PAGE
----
The question now is, what contributes to the lack of diversity being visualized?

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photo credit: Allison Retina Stewart

In part, that lack of diversity in these visuals begins with the lack of diversity of the individuals creating them. While most DEI (diversity, equity, inclusion) conversations center around on-screen and in front of the camera representation, the general public often fails to understand that the decision makers behind the scenes are the ones actually controlling the conversations. Often, to make a concept a reality, it’ll endure various stages of approval. Typically, the brand/client will have an idea that goes to a creative or art director who comes up with the vision for that idea. Next, the director of photography or photo editor will curate the vision and pass it to the producer (or production company) to bring the vision to life. Let’s not forget the copywriter, talent, and other members of the creative team who are tasked with weighing-in. In the best case scenario, the hope is that nuanced perspectives and opinions are offered throughout that process to ensure that whatever is being concepted accurately reflects the experience that is being advertised.

Unfortunately, we know that that’s not always the case.

Over the years, countless media publications have gone viral for all the wrong reasons. From poor editing of minority talent on magazine covers to completely altering their appearances. How people of color are portrayed in advertisements and editorial pieces has remained a contested topic.

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photo credit: Allison Retina Stewart

My point here is that somewhere along the line, businesses often miss the mark due to lack of diversity in the development process. Photo editors and senior executives can shift narratives. They yield the power to change the way people interpret experiences, products, and topics by simply hiring photographers that can best tell the story. I notice often that there’s a common, misinformed idea of what an ‘experienced photographer’ is. I’ve also noticed that the same handful of photographers are usually hired for the high-paying campaigns. I’ve also noticed that those photographers often do not look anything like me – Black, just in case you’re wondering -or any other Black, Indigenious, and Person of Color, more familiarly known as BIPOC to this generation. They don’t come from where I’m from or have any aligning viewpoints. Once you’ve learned that less than 25% of photo editors in the United States are people of color, the issue becomes overwhelmingly apparent.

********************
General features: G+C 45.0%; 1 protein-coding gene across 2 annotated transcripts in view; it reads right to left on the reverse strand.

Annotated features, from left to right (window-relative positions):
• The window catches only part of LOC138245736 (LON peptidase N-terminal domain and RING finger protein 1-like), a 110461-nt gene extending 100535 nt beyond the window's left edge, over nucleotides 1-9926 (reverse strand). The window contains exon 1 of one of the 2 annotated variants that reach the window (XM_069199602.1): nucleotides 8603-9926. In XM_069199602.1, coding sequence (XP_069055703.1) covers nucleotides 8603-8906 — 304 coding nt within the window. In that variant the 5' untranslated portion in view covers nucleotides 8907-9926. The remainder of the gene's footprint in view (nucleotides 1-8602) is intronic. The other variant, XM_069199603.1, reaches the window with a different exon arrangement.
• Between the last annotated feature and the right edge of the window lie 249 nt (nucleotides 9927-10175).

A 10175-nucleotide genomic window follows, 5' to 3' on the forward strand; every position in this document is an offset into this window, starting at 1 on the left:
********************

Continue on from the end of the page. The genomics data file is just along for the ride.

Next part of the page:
Photographers, creative and art directors, and photo editors dictate what and who is seen.

We establish what’s cool. We set the vibe. We set and solidify a narrative. That is a task that I don’t take lightly as a person of color occupying the 3.8% of Black photo editors in America. I can spend hours divulging the belief that “good photographers” merely translates to white and male. While I don’ t make the statement to offend or to disregard the talent of the majority in any way, I do hold the responsibility of introducing an alternative candidate. The reason that the BIPOC candidates are not considered isn’t because they are not experienced enough for the assignment nor because the work doesn’t lend to the talent. The reason why black photographers aren’t hired is often because they don’t have the “experience” that companies and publications deem worthy:

Their resumé is missing a highly-acclaimed portfolio review. Their CV doesn’t reflect any prestigious group shows. They didn’t get an education from a renowned art school. Because of this, the opportunity to attain their first taste of experience in the world of photography is snatched in the same instance it grazes their fingertips.